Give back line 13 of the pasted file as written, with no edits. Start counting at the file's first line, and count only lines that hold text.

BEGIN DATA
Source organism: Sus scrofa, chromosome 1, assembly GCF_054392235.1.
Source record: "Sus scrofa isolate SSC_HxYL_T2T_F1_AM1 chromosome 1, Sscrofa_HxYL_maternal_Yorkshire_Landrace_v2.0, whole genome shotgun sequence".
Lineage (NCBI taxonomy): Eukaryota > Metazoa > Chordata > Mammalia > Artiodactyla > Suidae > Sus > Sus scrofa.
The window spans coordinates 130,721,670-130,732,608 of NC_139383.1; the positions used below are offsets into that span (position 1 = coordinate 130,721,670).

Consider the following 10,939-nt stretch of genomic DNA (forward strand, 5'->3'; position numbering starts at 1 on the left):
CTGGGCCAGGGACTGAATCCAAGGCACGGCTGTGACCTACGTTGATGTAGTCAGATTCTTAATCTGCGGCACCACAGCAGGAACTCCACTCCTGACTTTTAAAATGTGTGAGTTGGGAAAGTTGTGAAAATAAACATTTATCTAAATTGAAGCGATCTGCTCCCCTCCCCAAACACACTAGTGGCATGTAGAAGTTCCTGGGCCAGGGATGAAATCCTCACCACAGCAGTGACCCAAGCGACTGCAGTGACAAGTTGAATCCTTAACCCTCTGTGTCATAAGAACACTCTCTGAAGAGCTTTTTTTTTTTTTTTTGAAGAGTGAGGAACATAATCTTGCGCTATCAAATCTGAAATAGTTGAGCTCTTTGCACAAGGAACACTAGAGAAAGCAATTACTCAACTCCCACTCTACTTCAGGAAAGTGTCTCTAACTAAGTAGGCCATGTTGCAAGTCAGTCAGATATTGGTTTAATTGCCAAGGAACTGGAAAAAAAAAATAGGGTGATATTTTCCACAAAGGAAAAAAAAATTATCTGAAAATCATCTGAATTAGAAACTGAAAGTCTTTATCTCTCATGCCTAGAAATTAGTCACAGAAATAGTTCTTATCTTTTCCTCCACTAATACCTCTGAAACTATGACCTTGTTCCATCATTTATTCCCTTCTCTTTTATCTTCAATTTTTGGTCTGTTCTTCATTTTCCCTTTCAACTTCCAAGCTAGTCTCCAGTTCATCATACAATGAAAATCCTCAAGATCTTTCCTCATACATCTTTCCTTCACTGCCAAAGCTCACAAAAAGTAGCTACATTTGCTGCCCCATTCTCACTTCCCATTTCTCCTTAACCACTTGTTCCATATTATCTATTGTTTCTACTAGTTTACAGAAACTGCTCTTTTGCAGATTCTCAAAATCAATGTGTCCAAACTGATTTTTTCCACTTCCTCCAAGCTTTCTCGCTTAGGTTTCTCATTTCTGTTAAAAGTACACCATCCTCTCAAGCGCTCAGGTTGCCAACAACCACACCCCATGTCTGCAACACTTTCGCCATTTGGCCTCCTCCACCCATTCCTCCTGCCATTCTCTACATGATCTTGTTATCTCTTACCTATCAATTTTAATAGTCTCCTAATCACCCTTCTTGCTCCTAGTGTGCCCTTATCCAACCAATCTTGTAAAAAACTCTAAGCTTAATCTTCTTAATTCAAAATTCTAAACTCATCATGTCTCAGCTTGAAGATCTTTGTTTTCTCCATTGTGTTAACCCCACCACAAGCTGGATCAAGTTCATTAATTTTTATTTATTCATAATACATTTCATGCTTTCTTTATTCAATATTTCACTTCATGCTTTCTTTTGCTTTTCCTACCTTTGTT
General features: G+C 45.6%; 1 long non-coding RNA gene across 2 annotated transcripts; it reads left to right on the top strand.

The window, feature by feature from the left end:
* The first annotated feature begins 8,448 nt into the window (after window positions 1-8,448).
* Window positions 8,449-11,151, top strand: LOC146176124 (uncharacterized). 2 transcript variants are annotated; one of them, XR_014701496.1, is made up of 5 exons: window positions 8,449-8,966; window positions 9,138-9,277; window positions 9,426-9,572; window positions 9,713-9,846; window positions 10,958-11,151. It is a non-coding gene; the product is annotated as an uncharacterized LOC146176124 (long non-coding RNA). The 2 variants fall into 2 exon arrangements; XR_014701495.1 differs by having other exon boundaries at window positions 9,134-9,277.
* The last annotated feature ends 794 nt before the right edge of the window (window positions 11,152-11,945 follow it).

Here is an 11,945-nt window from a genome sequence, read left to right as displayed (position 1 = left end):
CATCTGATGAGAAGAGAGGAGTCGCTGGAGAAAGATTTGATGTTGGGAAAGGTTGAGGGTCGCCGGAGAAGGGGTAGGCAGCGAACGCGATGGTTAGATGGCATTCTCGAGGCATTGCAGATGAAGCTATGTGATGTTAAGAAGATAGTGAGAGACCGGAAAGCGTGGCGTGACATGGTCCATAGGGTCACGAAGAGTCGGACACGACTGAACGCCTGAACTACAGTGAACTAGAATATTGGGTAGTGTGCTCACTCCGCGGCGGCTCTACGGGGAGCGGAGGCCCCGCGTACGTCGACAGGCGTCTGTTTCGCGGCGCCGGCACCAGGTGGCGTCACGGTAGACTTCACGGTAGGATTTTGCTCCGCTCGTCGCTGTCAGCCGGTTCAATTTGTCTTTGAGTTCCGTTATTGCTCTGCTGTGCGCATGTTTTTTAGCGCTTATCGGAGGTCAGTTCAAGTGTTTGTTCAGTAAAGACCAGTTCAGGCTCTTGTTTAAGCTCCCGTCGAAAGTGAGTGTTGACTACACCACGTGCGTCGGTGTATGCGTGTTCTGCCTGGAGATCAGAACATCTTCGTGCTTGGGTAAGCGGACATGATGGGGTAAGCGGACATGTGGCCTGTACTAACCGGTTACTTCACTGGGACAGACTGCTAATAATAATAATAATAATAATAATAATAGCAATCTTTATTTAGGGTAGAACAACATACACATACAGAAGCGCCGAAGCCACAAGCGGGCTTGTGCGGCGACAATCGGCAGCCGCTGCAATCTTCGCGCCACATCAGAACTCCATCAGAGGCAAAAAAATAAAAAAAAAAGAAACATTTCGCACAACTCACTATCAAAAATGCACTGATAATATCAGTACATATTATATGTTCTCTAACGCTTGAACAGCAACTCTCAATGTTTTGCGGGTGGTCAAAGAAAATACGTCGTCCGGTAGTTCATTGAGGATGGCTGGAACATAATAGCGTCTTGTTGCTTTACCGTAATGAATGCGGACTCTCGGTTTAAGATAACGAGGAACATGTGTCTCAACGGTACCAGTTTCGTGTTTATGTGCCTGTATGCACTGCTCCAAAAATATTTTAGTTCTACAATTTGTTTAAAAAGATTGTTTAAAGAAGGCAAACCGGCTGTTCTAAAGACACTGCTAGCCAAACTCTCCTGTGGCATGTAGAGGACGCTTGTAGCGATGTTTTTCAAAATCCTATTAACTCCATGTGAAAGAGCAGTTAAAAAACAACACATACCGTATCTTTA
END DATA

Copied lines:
CATCTGATGAGAAGAGAGGAGTCGCTGGAGAAAGATTTGATGTTGGGAAAGGTTGAGGGTCGCCGGAGAAGGGGTAGGCAGCGAACGCGATGGTTAGATGGCATTCTCGAGGCATTGCAGATGAAGCTATGTGATGTTAAGAAGATAGTGAGAGACCGGAAAGCGTGGCGTGACATGGTCCATAGGGTCACGAAGAGTCGGACACGACTGAACGCCTGAACTACAGTGAACTAGAATATTGGGTAGTGTGCTCACTCCGCGGCGGCTCTACGGGGAGCGGAGGCCCCGCGTACGTCGACAGGCGTCTGTTTCGCGGCGCCGGCACCAGGTGGCGTCACGGTAGACTTCACGGTAGGATTTTGCTCCGCTCGTCGCTGTCAGCCGGTTCAATTTGTCTTTGAGTTCCGTTATTGCTCTGCTGTGCGCATGTTTTTTAGCGCTTATCGGAGGTCAGTTCAAGTGTTTGTTCAGTAAAGACCAGTTCAGGCTCTTGTTTAAGCTCCCGTCGAAAGTGAGTGTTGACTACACCACGTGCGTCGGTGTATGCGTGTTCTGCCTGGAGATCAGAACATCTTCGTGCTTGGGTAAGCGGACATGATGGGGTAAGCGGACATGTGGCCTGTACTAACCGGTTACTTCACTGGGACAGACTGCTAATAATAATAATAATAATAATAATAATAGCAATCTTTATTTAGGGTAGAACAACATACACATACAGAAGCGCCGAAGCCACAAGCGGGCTTGTGCGGCGACAATCGGCAGCCGCTGCAATCTTCGCGCCACATCAGAACTCCATCAGAGGCAAAAAAATAAAAAAAAAAGAAACATTTCGCACAACTCACTATCAAAAATGCACTGATAATATCAGTACATATTATATGTTCTCTAACGCTTGAACAGCAACTCTCAATGTTTTGCGGGTGGTCAAAGAAAATACGTCGTCCGGTAGTTCATTGAGGATGGCTGGAACATAATAGCGTCTTGTTGCTTTACCGTAATGAATGCGGACTCTCGGTTTAAGATAACGAGGAACATGTGTCTCAACGGTACCAGTTTCGTGTTTATGTGCCTGTATGCACTGCTCCAAAAATATTTTAGTTCTACAATTTGTTTAAAAAGATTGTTTAAAGAAGGCAAACCGGCTGTTCTAAAGACACTGCTAGCCAAACTCTCCTGTGGCATGTAGAGGACGCTTGTAGCGATGTTTTTCAAAATCCTATTAACTCCATGTGAAAGAGCAGTTAAAAAACAACACATACCGTATCTTTA